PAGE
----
Supporting the SAFE Commission Act is consistent with my previous efforts to enact economic and budget process reforms to ensure fiscal discipline, protect against wasteful spending, and simplify the tax code. In 1996, I strongly supported giving the President the authority to veto specific line items in appropriations bills. However, that law was subsequently ruled unconstitutional by the U.S. Supreme Court in 1998. In 1997, I was an original cosponsor of an amendment to the Constitution of the United States to require a balanced budget. This would force the President and Congress to determine priorities and pass a responsible budget based on the resources available. Unfortunately, enactment of this tool fell one vote short of the constitutionally required 67 votes in the Senate. In 1995, I introduced the first bill in the Senate that would create a Federal flat tax and completely replace current tax provisions with an across-the-board 20 percent Federal tax on the income of individuals and businesses. I have included provisions in this bill that would eliminate the estate tax as well as the tax on dividends.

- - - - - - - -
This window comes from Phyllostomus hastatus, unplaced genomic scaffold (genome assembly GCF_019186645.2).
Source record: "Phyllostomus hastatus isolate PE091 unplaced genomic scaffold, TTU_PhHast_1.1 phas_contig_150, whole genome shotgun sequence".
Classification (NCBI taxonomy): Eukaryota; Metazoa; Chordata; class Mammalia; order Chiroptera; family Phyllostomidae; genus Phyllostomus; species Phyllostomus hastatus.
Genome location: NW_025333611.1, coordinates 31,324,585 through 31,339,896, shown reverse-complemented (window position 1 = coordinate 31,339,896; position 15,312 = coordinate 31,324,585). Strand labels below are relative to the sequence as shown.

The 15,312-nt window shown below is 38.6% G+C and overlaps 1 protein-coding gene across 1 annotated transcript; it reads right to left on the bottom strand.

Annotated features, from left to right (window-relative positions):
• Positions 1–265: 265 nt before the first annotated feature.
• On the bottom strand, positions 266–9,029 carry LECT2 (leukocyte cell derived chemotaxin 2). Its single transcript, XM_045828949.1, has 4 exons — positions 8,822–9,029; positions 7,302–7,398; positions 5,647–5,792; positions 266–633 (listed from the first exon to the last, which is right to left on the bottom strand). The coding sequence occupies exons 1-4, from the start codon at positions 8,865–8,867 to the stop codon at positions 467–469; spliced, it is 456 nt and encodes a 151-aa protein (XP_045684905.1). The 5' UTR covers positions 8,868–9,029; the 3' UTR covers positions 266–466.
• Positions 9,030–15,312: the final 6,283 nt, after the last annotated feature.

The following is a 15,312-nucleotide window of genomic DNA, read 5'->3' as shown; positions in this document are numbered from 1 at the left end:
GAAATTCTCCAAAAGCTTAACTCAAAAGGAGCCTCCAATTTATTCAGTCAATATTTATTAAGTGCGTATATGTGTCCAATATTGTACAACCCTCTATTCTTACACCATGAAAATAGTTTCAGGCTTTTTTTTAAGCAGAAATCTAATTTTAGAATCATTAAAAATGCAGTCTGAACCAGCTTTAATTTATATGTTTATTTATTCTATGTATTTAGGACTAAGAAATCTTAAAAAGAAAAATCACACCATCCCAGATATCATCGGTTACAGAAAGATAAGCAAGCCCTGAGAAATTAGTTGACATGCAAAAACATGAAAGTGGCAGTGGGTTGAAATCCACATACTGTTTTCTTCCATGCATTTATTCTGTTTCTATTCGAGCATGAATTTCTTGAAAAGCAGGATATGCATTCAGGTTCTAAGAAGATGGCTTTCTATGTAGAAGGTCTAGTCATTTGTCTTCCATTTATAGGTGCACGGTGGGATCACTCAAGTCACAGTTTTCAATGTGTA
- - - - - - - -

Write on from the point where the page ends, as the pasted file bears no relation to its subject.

The need to ensure the federal budget is on a sustainable path comes into sharp focus for me when I consider the future of my four grandchildren. My wife Joan and I would never consider imposing our financial obligations on them, or spending money on their credit cards for them to pay at some later date. But that is precisely what we have done as a society. Unfortunately, partisan politics often gets in the way of having a candid dialogue on controlling federal spending. 

The SAFE Commission Act would help overcome that by providing expert analysis of the situation. In the process, it would set the stage for a meaningful, fair debate on how best to confront our rising national debt.  RF


Arlen Specter is the senior United States Senator from Pennsylvania.